Properties Of Ethanol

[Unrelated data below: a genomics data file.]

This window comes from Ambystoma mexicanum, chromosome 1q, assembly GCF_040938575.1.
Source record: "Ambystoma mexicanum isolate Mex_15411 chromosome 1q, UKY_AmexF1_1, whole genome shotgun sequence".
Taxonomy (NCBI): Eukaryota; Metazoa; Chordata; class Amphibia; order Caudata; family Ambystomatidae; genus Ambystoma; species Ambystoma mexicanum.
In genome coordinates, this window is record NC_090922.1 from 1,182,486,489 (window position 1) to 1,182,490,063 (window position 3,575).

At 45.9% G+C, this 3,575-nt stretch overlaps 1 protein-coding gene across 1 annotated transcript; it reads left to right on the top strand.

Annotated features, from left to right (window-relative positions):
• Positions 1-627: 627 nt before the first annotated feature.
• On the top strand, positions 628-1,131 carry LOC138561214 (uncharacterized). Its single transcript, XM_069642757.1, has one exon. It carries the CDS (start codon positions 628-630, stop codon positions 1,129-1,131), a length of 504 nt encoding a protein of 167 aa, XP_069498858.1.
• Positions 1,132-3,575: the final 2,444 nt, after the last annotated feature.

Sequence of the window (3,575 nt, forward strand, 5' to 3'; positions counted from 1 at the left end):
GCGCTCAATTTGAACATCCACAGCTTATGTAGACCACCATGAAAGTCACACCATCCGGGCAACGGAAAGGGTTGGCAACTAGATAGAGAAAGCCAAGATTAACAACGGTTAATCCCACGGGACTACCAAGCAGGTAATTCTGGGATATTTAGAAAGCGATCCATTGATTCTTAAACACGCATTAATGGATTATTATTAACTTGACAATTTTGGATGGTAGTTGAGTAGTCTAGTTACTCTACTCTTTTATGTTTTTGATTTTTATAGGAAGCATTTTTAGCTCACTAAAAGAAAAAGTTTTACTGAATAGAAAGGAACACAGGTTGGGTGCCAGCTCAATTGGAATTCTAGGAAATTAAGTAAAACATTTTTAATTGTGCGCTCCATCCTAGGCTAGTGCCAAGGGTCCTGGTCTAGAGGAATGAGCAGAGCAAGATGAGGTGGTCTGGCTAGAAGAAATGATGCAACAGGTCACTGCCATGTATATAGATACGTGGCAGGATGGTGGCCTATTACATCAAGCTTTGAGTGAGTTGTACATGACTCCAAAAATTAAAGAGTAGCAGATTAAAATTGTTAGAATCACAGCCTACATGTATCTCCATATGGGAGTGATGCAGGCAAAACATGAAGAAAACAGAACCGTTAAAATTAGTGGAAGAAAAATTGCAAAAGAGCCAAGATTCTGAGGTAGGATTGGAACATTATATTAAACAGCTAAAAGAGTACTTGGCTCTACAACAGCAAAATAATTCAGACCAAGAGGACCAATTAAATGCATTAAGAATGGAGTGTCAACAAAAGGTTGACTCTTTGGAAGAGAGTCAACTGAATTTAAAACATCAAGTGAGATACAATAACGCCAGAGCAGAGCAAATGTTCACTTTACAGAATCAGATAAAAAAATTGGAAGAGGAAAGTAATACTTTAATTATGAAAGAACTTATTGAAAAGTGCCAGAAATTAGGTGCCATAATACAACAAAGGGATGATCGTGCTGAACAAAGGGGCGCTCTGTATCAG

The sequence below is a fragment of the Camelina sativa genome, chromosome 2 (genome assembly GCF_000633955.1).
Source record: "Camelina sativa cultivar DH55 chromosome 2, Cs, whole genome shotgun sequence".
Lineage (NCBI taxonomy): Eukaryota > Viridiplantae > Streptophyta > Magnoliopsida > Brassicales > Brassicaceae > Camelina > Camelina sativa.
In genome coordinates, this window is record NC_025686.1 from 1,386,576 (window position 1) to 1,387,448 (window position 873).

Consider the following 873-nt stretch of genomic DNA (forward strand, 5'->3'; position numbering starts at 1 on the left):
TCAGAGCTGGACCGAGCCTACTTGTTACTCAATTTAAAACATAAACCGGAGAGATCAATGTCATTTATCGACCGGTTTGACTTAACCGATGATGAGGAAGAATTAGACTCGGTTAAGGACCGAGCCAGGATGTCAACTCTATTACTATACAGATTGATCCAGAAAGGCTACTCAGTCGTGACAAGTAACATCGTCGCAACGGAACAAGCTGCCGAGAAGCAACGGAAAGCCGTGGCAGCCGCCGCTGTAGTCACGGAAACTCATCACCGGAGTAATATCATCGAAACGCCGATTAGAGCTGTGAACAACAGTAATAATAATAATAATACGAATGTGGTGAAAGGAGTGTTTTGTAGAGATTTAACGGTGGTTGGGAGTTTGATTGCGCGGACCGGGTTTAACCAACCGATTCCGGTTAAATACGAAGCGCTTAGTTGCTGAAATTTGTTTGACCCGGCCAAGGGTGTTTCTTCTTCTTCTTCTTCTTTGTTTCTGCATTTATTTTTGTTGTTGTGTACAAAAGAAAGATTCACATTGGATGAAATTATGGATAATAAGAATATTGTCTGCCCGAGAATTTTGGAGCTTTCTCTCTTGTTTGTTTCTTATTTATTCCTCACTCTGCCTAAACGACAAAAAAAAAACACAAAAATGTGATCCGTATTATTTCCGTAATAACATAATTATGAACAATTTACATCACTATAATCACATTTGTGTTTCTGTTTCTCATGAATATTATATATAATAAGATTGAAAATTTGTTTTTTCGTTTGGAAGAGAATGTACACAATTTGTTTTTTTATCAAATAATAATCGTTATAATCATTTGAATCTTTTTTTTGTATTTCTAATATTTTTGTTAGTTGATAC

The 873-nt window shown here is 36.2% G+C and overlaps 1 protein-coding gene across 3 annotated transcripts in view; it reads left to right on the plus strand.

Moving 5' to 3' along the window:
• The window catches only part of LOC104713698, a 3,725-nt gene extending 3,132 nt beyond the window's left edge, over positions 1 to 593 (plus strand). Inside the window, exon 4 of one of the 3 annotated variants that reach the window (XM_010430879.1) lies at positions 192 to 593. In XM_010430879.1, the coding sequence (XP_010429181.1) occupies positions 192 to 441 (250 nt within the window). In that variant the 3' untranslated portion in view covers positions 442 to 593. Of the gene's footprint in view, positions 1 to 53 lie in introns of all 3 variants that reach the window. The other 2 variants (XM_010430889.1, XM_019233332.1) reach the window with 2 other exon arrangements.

Check us out at http://www.tutorvista.com//videos Ethanol is classified as a primary alcohol, meaning that the carbon to which its hydroxyl group is attached has at least two hydrogen atoms attached to it as well. Many of the reactions of ethanol occur at its hydroxyl group. In the presence of acid catalysts, ethanol reacts with carboxylic acids to produce ethyl esters and water: RCOOH + HOCH2CH3 → RCOOCH2CH3 + H2O This reaction, which is conducted on large scale industrially, requires the removal of the water from the reaction mixture as it is formed. Esters react in the presence of an acid or base to give back the alcohol and carboxylic acid. This reaction is known as saponification because it is used in the preparation of soap. Ethanol can also form esters with inorganic acids. Diethyl sulfate and triethyl phosphate are prepared by treating ethanol with sulfur trioxide and phosphorus pentoxide respectively. Diethyl sulfate is a useful ethylating agent in organic synthesis. Ethyl nitrite, prepared from the reaction of ethanol with sodium nitrite and sulfuric acid, was formerly a widely used diuretic. Strong acid desiccants cause the dehydration of ethanol dehydration to form diethyl ether, although under certain conditions ethylene is the product. Millions of kilograms of diethyl ether are produced annually using sulfuric acid catalyst: 2 CH3CH2OH → CH3CH2OCH2CH3 + H2O (on 120'C) Complete combustion of ethanol forms carbon dioxide and water: C2H5OH + 3 O2 → 2 CO2 + 3 H2O(l);(ΔHc = ?1371 kJ/mol) specific heat = 2.44 kJ/(kg•K) Ethanol is a neutral molecule and the pH of a solution of ethanol in water is nearly 7.00. Ethanol can be quantitatively converted to its conjugate base, the ethoxide ion (CH3CH2O?), by reaction with an alkali metal such as sodium: 2 CH3CH2OH + 2 Na → 2 CH3CH2ONa + H2 or a very strong base such as sodium hydride: CH3CH2OH + NaH → CH3CH2ONa + H2 The acidity of water and ethanol are nearly the same, as indicated by their pKa of 15.7 and 16 respectively. Thus, sodium ethoxide and sodium hydroxide exist in an equilbrium that is closely balanced: CH3CH2OH + NaOH CH3CH2ONa + H2O Ethanol is not used industrially as a precursor to ethyl halides, but the reactions are illustrative. Ethanol reacts with hydrogen halides to produce ethyl halides such as ethyl chloride and ethyl bromide: CH3CH2OH + HCl → CH3CH2Cl + H2O These reactions require a catalyst such as zinc chloride. HBr requires refluxing with a sulfuric acid catalyst. Ethyl halides can, in principle, also be produced by treating ethanol with more specialized halogenating agents, such as thionyl chloride or phosphorus tribromide. CH3CH2OH + SOCl2 → CH3CH2Cl + SO2 + HCl Upon treament with halogens in the presence of base, ethanol gives the corresponding haloform (CHX3, where X = Cl, Br, I). This conversion is called the haloform reaction." An intermediate in the reaction with chlorine is the aldehyde called chloral: 4 Cl2 + CH3CH2OH → CCl3CHO + 5 HCl Ethanol can be oxidized to acetaldehyde and further oxidized to acetic acid, depending on the reagents and conditions. This oxidation is of no importance industrially, but in the human body, these oxidation reactions are catalyzed by the enzyme liver alcohol dehydrogenase. The oxidation product of ethanol, acetic acid, is a nutrient for humans, being a precursor to acetyl CoA, where the acetyl group can be spent as energy or used for biosynthesis.